ward a high school diploma so that high school graduation is not delayed. These programs enable students to attend nearby colleges, sometimes at reduced tuition rates. State departments of education and/or local school boards certify the majority of dual-enrollment programs. In most cases, students attend the college as full-time students and use the college credits obtained to meet high school graduation requirements. At least 38 states have formal dual-enrollment agreements between public high schools and community colleges (Reisberg, 1998), and according to data gathered by the State Higher Education Executive Officers (Russell, 1998), the phenomenon shows no signs of abating. Tech Prep,4 2+2,5 and middle-college high school6 programs are usually built around dual-enrollment agreements. Yet a recent report published by the Association of American Colleges and Universities (Johnstone and Del Genio, 2001) finds fault with a number of these dual-enrollment arrangements, including those between 2-year colleges and high schools.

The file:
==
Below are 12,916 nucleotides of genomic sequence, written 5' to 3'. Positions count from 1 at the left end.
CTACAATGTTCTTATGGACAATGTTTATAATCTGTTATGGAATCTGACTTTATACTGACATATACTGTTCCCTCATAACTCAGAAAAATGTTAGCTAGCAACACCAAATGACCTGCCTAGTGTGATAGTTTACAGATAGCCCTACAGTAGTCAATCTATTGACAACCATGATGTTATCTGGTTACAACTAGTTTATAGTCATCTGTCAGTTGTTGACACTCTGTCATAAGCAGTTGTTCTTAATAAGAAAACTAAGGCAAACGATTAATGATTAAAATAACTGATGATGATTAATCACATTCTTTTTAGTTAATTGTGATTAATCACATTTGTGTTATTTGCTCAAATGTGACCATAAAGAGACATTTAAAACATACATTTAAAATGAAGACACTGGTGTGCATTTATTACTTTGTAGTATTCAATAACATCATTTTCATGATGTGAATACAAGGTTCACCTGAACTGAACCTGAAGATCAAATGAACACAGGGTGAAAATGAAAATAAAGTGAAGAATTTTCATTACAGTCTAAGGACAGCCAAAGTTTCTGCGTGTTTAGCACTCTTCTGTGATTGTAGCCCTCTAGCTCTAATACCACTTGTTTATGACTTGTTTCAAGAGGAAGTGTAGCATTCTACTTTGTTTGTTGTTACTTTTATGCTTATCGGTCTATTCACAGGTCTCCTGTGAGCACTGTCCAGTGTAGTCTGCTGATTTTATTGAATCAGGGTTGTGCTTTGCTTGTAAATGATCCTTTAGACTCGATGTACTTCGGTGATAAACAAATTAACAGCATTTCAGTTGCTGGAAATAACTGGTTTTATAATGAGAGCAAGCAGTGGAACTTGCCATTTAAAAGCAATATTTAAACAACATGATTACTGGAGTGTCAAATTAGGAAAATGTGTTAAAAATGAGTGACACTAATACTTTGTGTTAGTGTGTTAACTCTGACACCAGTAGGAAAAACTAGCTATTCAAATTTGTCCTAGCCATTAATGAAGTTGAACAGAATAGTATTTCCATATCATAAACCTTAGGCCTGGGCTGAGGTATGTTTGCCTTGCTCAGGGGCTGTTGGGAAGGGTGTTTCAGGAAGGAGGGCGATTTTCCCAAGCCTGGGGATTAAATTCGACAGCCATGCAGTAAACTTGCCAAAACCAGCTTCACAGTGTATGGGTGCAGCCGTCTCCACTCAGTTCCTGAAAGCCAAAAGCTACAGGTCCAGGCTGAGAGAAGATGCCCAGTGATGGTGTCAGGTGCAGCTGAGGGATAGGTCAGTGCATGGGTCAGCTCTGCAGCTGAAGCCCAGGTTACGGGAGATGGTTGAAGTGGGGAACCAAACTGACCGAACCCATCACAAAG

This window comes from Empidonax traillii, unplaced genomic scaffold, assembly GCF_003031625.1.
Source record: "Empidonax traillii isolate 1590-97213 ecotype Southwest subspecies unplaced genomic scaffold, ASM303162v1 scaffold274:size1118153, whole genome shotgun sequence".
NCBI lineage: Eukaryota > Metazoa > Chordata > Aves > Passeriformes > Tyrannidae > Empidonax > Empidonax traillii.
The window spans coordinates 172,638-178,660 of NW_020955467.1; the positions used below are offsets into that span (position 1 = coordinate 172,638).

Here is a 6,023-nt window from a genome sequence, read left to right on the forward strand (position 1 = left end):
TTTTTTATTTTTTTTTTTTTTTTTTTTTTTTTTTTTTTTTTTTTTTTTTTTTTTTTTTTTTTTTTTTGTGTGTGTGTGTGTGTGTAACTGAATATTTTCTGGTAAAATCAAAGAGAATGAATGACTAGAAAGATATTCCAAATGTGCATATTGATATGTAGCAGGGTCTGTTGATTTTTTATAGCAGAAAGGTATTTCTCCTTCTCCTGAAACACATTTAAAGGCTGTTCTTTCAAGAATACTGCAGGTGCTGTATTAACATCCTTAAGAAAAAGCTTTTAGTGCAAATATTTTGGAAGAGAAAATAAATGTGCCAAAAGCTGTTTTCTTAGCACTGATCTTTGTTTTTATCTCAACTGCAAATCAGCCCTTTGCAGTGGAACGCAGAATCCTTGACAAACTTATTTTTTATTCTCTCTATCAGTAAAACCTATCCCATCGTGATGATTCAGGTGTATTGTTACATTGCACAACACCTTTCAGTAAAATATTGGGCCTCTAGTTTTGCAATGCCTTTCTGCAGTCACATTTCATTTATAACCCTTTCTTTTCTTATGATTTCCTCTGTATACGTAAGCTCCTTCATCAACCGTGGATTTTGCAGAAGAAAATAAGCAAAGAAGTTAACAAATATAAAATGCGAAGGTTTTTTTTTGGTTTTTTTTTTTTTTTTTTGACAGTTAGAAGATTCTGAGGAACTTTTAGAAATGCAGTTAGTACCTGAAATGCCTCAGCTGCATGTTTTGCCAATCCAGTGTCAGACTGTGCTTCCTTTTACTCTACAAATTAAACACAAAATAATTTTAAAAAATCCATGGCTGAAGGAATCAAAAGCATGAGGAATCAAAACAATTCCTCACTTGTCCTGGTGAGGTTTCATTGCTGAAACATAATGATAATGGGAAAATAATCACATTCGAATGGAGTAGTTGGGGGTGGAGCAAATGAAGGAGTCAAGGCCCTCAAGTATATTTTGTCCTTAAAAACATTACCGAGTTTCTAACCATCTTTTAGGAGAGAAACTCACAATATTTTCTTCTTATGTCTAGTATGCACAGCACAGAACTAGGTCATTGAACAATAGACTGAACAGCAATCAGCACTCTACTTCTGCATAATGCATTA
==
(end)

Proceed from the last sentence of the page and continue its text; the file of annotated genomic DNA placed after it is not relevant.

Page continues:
Concurrent Enrollment

Concurrent-enrollment programs allow high school students to take courses at local colleges or universities for credit while still in high school. One key difference between college courses taught in high school and concurrent enrollment is that students in the latter programs enroll in courses either taught by college faculty at the college’s campus or delivered to the high school site by the college, whether through visits by faculty or electronically. In some cases, school districts cover a portion of the tuition costs, especially if they are unable to meet the educational needs of particular


Tech Prep is a nationwide career development system that provides a high school student with a planned program of study that incorporates academic and career-related courses articulated between the secondary and postsecondary levels. The program leads to a diploma, degree, or 2-year apprenticeship certificate. All partners (secondary, postsecondary, and private sector) develop a Tech Prep program cooperatively. The program may also articulate from a community college to a 4-year baccalaureate degree. The program most typically provides technical preparation in a career field such as engineering; technology; applied science; a mechanical, industrial, or practical art or trade; agriculture; health occupations; business; or applied economics.


2+2 programs allow students to complete 2 years of a vocational program in high school and the second 2 years at a community college.


Students at middle-college high schools usually take high school and college courses on a community college campus. The programs began as a means to serve capable but unsuccessful students. Their purpose is to serve as a transition between high school and college for at-risk youth.

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